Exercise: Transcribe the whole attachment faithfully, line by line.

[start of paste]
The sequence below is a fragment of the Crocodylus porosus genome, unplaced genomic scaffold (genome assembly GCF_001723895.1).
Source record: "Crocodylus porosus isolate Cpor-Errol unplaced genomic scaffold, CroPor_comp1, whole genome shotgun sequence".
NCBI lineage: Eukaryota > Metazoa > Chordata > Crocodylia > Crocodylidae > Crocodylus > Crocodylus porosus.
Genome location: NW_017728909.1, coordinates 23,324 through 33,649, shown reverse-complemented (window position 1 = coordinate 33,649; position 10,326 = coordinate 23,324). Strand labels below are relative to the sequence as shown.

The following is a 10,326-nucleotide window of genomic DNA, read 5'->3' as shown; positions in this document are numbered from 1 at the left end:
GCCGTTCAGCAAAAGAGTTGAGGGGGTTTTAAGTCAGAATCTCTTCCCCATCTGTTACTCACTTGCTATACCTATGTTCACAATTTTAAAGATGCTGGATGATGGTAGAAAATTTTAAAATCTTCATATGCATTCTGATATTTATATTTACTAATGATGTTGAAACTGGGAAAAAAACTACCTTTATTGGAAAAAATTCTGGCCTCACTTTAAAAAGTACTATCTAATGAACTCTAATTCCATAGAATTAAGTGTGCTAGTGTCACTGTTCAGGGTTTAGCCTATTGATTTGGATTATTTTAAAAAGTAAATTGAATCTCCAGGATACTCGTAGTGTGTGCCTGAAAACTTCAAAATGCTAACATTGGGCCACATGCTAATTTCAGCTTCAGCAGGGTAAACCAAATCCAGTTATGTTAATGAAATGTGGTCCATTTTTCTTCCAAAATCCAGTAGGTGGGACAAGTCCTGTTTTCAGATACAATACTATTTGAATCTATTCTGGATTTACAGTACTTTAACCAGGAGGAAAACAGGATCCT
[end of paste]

The sequence below is a fragment of the Crocodylus porosus genome, unplaced genomic scaffold (genome assembly GCF_001723895.1).
Source record: "Crocodylus porosus isolate Cpor-Errol unplaced genomic scaffold, CroPor_comp1, whole genome shotgun sequence".
NCBI lineage: Eukaryota > Metazoa > Chordata > Crocodylia > Crocodylidae > Crocodylus > Crocodylus porosus.
Genome location: NW_017728909.1, coordinates 23,324 through 33,649, shown reverse-complemented (window position 1 = coordinate 33,649; position 10,326 = coordinate 23,324). Strand labels below are relative to the sequence as shown.

The following is a 10,326-nucleotide window of genomic DNA, read 5'->3' as shown; positions in this document are numbered from 1 at the left end:
GCCGTTCAGCAAAAGAGTTGAGGGGGTTTTAAGTCAGAATCTCTTCCCCATCTGTTACTCACTTGCTATACCTATGTTCACAATTTTAAAGATGCTGGATGATGGTAGAAAATTTTAAAATCTTCATATGCATTCTGATATTTATATTTACTAATGATGTTGAAACTGGGAAAAAAACTACCTTTATTGGAAAAAATTCTGGCCTCACTTTAAAAAGTACTATCTAATGAACTCTAATTCCATAGAATTAAGTGTGCTAGTGTCACTGTTCAGGGTTTAGCCTATTGATTTGGATTATTTTAAAAAGTAAATTGAATCTCCAGGATACTCGTAGTGTGTGCCTGAAAACTTCAAAATGCTAACATTGGGCCACATGCTAATTTCAGCTTCAGCAGGGTAAACCAAATCCAGTTATGTTAATGAAATGTGGTCCATTTTTCTTCCAAAATCCAGTAGGTGGGACAAGTCCTGTTTTCAGATACAATACTATTTGAATCTATTCTGGATTTACAGTACTTTAACCAGGAGGAAAACAGGATCCT